I hadn’t given much more thought to Galveston until recently when I learned that it was named after a Spanish military commander, Bernardo de Gálvez y Madrid, who led a brilliant campaign for his country and the American colonies during the Revolutionary War.  The soldier really has nothing to do with the town, having died 51 years before it was officially incorporated.  But a Spanish explorer in the 1780s decided to honor an early settlement in his name because, it should be noted, around that time, Gálvez was an outright hero in that corner of the world, considered by some to be the savior of the American cause.

Few people have ever given Spain the credit it was due for its contribution to the American Revolution, or the Guerra de Independencia, as the Spanish call it.  American history teachers and textbooks key in on Lafayette and the French role, but it can be argued, and quite convincingly too, that Spain’s appearance and support was just as vital and, in many ways, more successful than France’s, since the latter went bankrupt when the conflict was over on 1783. 

The Spanish worked masterfully by entering the war late, sweeping the British in the South when they were already nearly crippled, and emerging from the Treaty of Paris with a handful of recovered territories and renewed prestige.  It wouldn’t last long, but I guess it good while it lasted.

            While at the time a waning world power which had recently taken a licking during the Seven Years’ War (The French and Indian War in America), Spain still had the means and the experience to pose a threat to its rivals, and welcomed any opportunity to inflict damage on them.  The fact that the same family ruled in both Madrid and neighboring France only served to cement the alliance. 

            The motive was mainly geopolitical, there is no doubt about that.  If not, why else would two monarchies, one especially autocratic, support a revolution bent on ousting a king and forming a republic?  Those would have been dangerous ideas to support.  But I guess screwing over the British and grabbing some land was far more tempting (as well as shortsighted) than realizing they were putting themselves into danger down the road.

       Once war broke out in the colonies, the other European powers made a point of it to supply the insurrectionists with the material and arms necessary to combat their English foes.  Eventually the French were persuaded to join the conflict and not long afterwards the Spanish, in June 1779, declared war and got in on the act.  Gálvez, who was already actively, though covertly, aiding the American side, was then commissioned with the difficult task of breaking the British control of southern waters and borders.  Success would mean a major setback for the British and they knew it.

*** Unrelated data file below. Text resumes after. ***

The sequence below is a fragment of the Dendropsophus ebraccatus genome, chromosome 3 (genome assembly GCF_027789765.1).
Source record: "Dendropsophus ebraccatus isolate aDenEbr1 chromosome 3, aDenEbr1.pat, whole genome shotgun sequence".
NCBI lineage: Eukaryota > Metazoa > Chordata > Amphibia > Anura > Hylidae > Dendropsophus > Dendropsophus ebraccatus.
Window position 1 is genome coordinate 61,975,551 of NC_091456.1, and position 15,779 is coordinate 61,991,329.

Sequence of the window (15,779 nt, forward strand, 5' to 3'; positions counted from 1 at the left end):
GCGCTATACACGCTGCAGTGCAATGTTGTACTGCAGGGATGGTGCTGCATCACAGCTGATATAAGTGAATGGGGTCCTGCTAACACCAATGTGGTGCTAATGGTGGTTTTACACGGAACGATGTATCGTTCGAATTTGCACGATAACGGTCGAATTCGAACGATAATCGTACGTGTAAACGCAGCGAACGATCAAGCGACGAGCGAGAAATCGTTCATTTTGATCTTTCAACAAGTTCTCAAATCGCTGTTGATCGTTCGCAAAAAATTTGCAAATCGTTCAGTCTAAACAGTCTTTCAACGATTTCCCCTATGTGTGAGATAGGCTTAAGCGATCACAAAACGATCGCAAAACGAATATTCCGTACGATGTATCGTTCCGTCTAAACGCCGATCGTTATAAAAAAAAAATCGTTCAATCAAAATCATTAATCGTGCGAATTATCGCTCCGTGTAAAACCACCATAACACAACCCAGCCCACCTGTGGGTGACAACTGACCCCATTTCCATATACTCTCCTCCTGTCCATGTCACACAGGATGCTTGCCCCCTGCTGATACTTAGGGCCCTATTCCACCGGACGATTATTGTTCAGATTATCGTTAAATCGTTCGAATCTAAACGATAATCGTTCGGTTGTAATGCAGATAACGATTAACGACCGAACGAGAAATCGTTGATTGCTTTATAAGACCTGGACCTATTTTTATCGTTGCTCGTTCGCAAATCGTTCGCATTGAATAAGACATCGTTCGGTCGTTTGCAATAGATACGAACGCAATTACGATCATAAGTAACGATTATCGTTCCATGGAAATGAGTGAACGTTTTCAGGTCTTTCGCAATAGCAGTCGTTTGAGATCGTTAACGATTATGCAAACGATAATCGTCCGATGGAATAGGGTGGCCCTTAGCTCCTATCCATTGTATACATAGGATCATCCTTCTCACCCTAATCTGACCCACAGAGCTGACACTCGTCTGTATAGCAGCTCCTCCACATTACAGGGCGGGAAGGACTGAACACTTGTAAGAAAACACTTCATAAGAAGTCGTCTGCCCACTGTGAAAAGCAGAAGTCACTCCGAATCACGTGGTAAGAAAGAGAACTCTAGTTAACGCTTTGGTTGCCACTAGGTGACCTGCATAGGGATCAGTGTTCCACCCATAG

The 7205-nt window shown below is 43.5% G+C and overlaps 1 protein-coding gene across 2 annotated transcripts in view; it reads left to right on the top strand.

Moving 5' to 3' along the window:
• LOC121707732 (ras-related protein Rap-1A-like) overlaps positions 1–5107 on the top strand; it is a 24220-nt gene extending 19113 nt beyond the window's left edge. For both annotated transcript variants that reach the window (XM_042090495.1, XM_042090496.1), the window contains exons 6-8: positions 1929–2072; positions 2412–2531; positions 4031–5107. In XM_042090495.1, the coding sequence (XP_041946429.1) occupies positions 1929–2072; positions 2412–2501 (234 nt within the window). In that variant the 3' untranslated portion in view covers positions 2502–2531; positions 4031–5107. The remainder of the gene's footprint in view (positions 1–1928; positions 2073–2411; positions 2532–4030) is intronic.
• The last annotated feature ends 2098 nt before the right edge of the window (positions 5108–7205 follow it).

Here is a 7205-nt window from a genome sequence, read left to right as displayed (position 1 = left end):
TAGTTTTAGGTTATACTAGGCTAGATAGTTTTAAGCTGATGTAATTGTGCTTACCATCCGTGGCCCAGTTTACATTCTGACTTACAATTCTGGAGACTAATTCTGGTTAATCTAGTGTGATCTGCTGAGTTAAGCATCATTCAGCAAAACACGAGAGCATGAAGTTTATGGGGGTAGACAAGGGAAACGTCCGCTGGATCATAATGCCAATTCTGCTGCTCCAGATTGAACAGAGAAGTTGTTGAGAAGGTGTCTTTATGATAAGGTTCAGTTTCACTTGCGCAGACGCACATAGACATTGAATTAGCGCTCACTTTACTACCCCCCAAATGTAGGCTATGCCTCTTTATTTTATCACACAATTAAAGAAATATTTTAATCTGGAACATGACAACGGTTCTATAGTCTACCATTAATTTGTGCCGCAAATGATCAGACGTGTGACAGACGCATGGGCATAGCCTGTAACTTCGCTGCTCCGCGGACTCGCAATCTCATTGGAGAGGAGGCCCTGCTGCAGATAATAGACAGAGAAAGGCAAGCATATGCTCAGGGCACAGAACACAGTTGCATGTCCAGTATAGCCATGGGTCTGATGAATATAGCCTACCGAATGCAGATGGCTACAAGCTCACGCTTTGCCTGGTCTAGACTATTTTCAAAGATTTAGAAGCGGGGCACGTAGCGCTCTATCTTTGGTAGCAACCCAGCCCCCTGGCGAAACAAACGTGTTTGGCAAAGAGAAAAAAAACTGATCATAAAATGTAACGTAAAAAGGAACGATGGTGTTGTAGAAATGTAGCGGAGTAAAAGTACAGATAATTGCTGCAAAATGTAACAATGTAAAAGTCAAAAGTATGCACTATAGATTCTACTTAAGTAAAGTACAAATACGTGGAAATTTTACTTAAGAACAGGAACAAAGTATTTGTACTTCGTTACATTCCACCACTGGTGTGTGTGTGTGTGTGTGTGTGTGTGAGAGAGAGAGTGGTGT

Gálvez headed an almost motley force of Spanish professionals, American revolutionaries, native American Indians, slaves and other individuals of unknown origins and aims.  With an army of fewer than 2,000 troops, he managed to take Baton Rouge, Natchez, Mobile and finally, with the help of much needed reinforcements, laid siege to Pensacola, the most important British stronghold in the region.  The English finally capitulated and the south was now free of their presence. 

Gálvez carried out one of the most tactically sound campaigns of the war, achieving his objections not so much by brute force, as he lacked the numbers to overwhelm the enemy, but rather by ingeniousness.  Students of military operations have nothing but praise for his performance.  On top of that, he wasn’t one of those sissy members of the Spanish nobility who were granted a high rank based on his family name rather career performance.  He earned his place because he fought bravely in a number of wars and was wounded on now fewer than three occasions: once quite seriously while fighting the Apaches, again while in battle in Algiers, and a third time at Pensacola.  He was a stud.  A real Spanish macho.

The claim that he saved the war for the Americans is an exaggeration because the British were already showing signs of fatigue from their own personal Vietnam. And Parliament had all but lost its patience with the inconclusive results.  Win a battle, lose a battle.  It didn’t matter.  The war was going no where.  Save for some unforeseen miracle, like Washington and the entire continental army being struck by a meteorite, British defeat was all but a sure thing.

But there  is no doubt that Spain played a key role in expediting the outcome.  And yet, so little is discussed about the role of the Spanish in liberating of the colonies from the English crown that even students on the subject come upon its story with a degree of surprise.  Is it possible that Spain’s self-promoting problems go back that far?

Madrid,Spain

January 6, 2014

Cheers for Fears

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The sun has emerged somewhat for the first time all year, which is only five days old, mind you, but since this isn’t Vancouver, it seems like an eternity to Madrid.  I wouldn’t quite go as far as to say it’s sunny, but rather a dusty purplish hue of the kind you might see on a Charlie Brown Thanksgiving. 

I’ve heard several complain that the year is off to a bad start, that the murky climatic conditions are representative of the country’s mood and future, but the optimists have something different to say.  It means, they claim, plenty of water for the countryside and that in turn spells good news for agriculture which, in turn, augurs a period of bonanza.